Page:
Turnips never make the list of sexy vegetables. I haven’t yet heard that turnips will be the “new kale,” but who knows, maybe the fruity crunch of Hakurei Turnips will change all that.
Unlike the usual purple tinged, pink, or just kind of rough looking over-wintered turnip, these Hakurei turnips are a joy to eat raw. All you have to do is start peeling and you can feel how tender they are, yielding to your paring knife like an apple. The sweet, slightly cabbagey scent lets you know that they are fresh and succulent.
The Hakurei is Made for Salad
Sometimes called a “salad turnip,” or “Tokyo turnip,” Hakurei is a variety bred for crunch and smoothness on the palate. The pristine white skin is more akin to a just picked parsnip than a turnip.
As the name would imply, the Hakurei is of Japanese origin. It’s not new, but they seem to only appear in Summer, in better stocked produce departments and farmer’s markets. They are just so pretty that I keep buying them, and I’m never disappointed. They have a fruity, slightly earthy flavor, with lots of juicy snap. The rooty, bitter notes of other turnips are nowhere to be found.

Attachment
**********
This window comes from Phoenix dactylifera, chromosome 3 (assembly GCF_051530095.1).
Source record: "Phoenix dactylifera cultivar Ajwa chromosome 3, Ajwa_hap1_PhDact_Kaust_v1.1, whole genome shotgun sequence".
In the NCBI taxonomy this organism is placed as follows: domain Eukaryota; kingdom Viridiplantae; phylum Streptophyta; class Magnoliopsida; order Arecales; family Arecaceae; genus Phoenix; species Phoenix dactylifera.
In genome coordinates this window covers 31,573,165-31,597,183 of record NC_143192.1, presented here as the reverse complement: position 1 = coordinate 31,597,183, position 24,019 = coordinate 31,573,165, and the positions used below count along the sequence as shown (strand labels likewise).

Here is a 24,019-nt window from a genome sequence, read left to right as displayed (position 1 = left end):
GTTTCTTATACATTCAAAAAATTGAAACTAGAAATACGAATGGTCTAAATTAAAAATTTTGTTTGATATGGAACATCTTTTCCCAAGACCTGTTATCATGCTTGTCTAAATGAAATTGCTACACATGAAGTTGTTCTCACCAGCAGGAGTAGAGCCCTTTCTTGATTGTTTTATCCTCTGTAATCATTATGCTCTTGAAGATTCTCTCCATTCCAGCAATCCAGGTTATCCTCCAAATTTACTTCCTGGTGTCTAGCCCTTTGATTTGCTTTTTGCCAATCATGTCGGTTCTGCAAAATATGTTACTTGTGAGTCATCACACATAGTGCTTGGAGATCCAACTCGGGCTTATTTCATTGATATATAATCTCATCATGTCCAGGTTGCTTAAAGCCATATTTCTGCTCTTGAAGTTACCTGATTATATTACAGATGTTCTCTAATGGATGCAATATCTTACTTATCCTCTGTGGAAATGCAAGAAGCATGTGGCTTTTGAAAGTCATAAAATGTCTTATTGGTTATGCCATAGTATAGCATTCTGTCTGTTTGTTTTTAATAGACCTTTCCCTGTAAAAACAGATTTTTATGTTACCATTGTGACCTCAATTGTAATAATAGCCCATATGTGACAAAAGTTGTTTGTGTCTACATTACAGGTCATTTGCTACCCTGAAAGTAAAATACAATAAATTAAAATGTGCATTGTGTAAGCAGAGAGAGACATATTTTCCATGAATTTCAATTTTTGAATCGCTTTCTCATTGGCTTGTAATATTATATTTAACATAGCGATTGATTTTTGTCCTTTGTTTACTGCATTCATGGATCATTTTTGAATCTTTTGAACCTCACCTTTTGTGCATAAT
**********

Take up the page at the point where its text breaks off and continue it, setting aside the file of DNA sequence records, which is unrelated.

Not that I don’t like the other kinds, check out this recipe for Turnips Three Ways.
Like all turnips, they are high in Vitamin C, and the greens are even more nutritious. They are right up there with kale, nutritionally, full of Vitamin A, K, C, folate, copper, calcium, and cancer-preventing glucosinalates. My greens were kind of wilted by the time I got them home, so I didn’t put them in the salad this time, but you certainly should when they are fresh. I saved them for a saute later.
So if you see some mysteriously pale turnips in your CSA, at the Farmer’s Market, or at the grocery store, give them a try. They will be in season all summer long, to add variety to your same old salads.
Try this Asian-inspired salad, with a dressing that takes about 2 minutes to make. It’s so easy.
Big Salad with Hakurei Turnip and Hemp-Tamarind Dressing
- 4cupssliced Nappa cabbageuse part turnip greens, if fresh and crisp
- 2stalksbroccolicut in florets
- 4largered radishesjulienned
- 2mediumHakurei Turnipsjulienned
- 4handfulspea shootstrimmed
- 1/4cuphemp oil
- 1/4cuptamarind paste
- 2teaspoonsSriracha sauce
- 2teapoonsfresh gingerminced
- hemp seedsfor garnish
- Prep all the vegetables, and arrange them on four dinner plates, in order.
- In a cup, mix the oil, tamarind, tamari and ginger. If your tamarind is very thick, stir in a little water to make a pourable dressing.
- Serve salads drizzled with dressing and sprinkled with hemp seeds.